6. Alcmene was the daughter of king Electryon of Mycenae and Eurydice (although some sources claimed she was the offspring of the pairing of other sons of Perseus and daughters of Pelops, such as Mestor and Lysidice or Alcaeus and Astydamia, or even their daughter Anaxo, who married her uncle Electryon). Hēsíodos called her the tallest, most beautiful, and wisest woman with mortal parents. Taphius, the son of Perseus’s granddaughter and Poseidon, had founded a race of piratical slave traders on Samos, the Taphians. Their most noted king was Pterelaos, a descendant of Mestor, whom Poseidon made immortal by planting a golden hair in his scalp. Electryon rejected the demand by Pterelaos’s six sons for a share of the kingdom, and they drove off his cattle. Electryon's 10 sons pursued them, killing all but one, but they were also all slain but one illegitimate son by a Phrygian woman. Alcmene was betrothed to Amphitryon, a Theban general who was the son of the king of Tiryns, but she refused to marry him until he avenged her brothers and recovered the rustled cattle. Pterelaos’ daughter Comaetho fell in love with Amphitryon and plucked her father’s golden hair while he slept, allowing Amphitryon to kill him. He then executed Comaetho and gave her kingdom to Kephalos. (He had disguised himself to test the fidelity of Phocris, his wife. Ashamed of being seduced in that manner, Phocris hid in the forest to hunt with Artemis, who presented her with a javelin that never missed its mark and Laelaps, a dog that always caught its prey, which she gave her husband in reconciliation. Later Phocris came to doubt his faithfulness as well and tried to spy on him. Kephalos heard her rustling in the bush and, thinking she was an animal, threw his javelin at her and killed her. Though he married again, and thus became the great-grandfather of Odysseus, he never forgave himself for the deathof Phocris and committed suicide by leaping from Cape Leucas into the sea.) The night before Amphitryon arrived back in Thebes, Zeus disguised himself as the victorious general, and, brandishing a Taphian cup as a sign of his success, and extending one night into three, he seduced his great-granddaughter, Alcmene, thus fathering Heracles. When the real Amphitryon returned, he also impregnated Alcmene, who eventually delivered “twins.” Unfortunately, when Amphitryon returned Electryon’s cattle, he accidentally killed him throwing his club at one of the cows. Electryon's brother Sthenelus (married to Pelops’ daughter Nicippe) became king, charged Amphitryon with murder, and exiled him. He fled to Thebes with Alcmene. It was at this time that Tiresias dislosed what Zeus had done. Creon agreed to purge Amphitryon’s guilt if he killed the gigantic Teumessian fox (or Cadmean vixen), which could never be slain. Dionysus had sent it to prey upon the children of Thebes. Amphitryon retrieved Laelaps from Kephalos, and Zeus resoved the inevitable paradox by turning both animals into stone and making them into the constellations Canis Major and Canis Minor.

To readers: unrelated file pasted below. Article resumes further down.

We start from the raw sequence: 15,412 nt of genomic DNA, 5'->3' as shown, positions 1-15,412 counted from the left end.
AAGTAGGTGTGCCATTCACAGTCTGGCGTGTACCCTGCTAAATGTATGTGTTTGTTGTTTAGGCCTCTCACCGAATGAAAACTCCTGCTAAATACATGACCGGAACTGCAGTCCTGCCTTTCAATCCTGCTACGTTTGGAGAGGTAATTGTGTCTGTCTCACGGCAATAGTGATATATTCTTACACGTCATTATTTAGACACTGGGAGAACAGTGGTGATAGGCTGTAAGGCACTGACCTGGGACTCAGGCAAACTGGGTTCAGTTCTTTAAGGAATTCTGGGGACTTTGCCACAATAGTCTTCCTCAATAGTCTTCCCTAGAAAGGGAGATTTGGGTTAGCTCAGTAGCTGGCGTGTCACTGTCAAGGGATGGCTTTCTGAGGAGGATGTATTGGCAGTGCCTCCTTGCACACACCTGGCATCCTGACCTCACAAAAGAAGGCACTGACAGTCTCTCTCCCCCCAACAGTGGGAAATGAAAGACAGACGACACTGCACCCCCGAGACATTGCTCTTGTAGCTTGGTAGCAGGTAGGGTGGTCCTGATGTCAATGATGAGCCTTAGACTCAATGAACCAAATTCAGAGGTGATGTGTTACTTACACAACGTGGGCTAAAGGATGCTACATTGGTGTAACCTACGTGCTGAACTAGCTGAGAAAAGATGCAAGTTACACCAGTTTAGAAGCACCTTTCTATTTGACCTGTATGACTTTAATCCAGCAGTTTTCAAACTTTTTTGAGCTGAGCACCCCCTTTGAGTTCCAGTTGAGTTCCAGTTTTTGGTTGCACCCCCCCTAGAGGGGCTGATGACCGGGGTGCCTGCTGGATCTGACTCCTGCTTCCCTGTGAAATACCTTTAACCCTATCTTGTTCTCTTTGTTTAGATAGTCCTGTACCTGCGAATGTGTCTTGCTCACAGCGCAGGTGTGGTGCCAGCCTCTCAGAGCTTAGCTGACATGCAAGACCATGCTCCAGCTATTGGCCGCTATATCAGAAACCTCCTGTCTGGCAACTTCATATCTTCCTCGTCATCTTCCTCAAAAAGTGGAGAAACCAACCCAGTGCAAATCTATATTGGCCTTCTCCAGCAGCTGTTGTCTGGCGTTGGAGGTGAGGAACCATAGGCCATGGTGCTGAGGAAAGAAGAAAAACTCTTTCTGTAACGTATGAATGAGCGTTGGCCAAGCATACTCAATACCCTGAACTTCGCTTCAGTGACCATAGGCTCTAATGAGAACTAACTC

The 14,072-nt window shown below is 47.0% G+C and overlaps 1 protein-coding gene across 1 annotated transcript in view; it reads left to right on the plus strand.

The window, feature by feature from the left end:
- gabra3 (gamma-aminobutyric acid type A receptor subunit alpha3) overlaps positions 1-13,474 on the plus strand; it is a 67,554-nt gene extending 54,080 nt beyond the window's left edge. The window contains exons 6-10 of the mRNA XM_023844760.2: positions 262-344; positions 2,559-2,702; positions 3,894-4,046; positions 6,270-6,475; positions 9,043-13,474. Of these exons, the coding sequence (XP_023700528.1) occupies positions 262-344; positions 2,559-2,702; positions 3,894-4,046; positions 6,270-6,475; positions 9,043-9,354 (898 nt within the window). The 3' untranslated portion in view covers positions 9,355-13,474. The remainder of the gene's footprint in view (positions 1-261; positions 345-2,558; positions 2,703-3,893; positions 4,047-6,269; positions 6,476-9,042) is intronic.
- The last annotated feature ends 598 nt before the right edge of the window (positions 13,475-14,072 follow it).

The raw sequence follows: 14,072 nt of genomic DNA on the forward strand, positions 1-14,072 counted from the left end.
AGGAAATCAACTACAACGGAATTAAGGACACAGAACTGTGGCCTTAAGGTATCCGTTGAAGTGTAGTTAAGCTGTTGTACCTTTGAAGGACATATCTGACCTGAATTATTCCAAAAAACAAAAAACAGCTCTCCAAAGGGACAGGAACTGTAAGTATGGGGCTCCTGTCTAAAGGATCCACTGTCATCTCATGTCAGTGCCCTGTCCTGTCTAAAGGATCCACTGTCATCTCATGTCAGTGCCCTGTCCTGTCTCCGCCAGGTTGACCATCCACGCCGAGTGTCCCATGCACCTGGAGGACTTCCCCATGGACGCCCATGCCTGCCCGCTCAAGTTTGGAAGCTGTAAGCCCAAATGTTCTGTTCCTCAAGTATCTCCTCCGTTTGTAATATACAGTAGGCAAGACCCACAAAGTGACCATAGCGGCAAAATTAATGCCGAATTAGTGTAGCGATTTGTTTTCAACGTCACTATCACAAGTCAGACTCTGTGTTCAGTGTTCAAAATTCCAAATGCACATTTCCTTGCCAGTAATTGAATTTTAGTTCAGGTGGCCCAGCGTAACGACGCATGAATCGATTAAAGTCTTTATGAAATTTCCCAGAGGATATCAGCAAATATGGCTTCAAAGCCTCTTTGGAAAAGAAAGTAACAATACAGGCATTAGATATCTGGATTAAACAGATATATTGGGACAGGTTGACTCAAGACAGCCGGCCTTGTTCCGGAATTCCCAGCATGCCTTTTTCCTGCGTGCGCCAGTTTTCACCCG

7. On the day Alcmene was to give birth, Zeus told his fellow gods that the boy born on that day would rule all those around him, and Hera made him swear an oath to that effect. She then caused Nicippe to give birth to Eurystheus after only seven months, while instructing pharmacides ("herbalists") to obstruct the birth of Alcmene’s twins. After seven days and nights of agony, Tiresias’ daughter Historis deceived the women by announcing that Alcmene had delivered her children, and they left, allowing the actual births to proceed. However, the Zeus/Hera proxy war between cousins Eurystheus and Heracles continued. At one point, Hera drove Hercules temporarily insane, and he slew his son, daughter, and wife in a fit of madness. Afterwards he accompanied Amphitryon in his fatal expedition to deliver Thebes from a disgraceful tribute levied by the Minyans. Alcmene married a son of Zeus and lived in exile with him in Boeotia. The oracle at Delphi told Heracles he could atone for the murders by serving Eurystheus for 12 years, performing whatever labors he set before him.

  8. Heracles' first task was to slay the Nemean lion. It had claws sharper than mortals' swords and could cut through any armor, while its golden fur was impervious to weapons. Heracles entered the lair and killed the lion by clubbing and strangling it. He was unable to skin the lion until Athena told him to use the monster’s own claws. When he returned wearing the pelt, Eurystheus hid in a subterranean bronze winejar and ordered Heracles never to enter the city; henceforth, he communicated with Heracles exclusively through a herald. The second labor was to destroy the Lernaean hydra, which Hera had raised specifically to slay Heracles. Its breath was poisonous and its blood so virulent that even its scent was deadly, and if one of its heads was chopped off it would replace it with one or more new ones. Heracles covered his mouth and nose with a cloth and attacked the hydra with a harvesting sickle or sword and each time he severed a head he dipped his blade in its neck and used the venom to burn it so it couldn't grow back. After dispatching the beast he dipped his arrows into its poisonous blood. For the third labor, Eurystheus ordered Heracles to capture the Cerynian hind, a golden-horned deer that could outrun any arrow. Since it was sacred to Artemis, Eurystheus hoped to incite her anger against Hercules if he succeeded. He pursued the creature on foot for a year, finally capturing it while it slept, either with a trap net or by putting an arrow between its forelegs. Returning from the hunt, he met Artemis and Apollo and promised to return the deer after he completed the task. When Eurystheus came out to accept the trophy, the deer ran off as soon as Heracles let her go.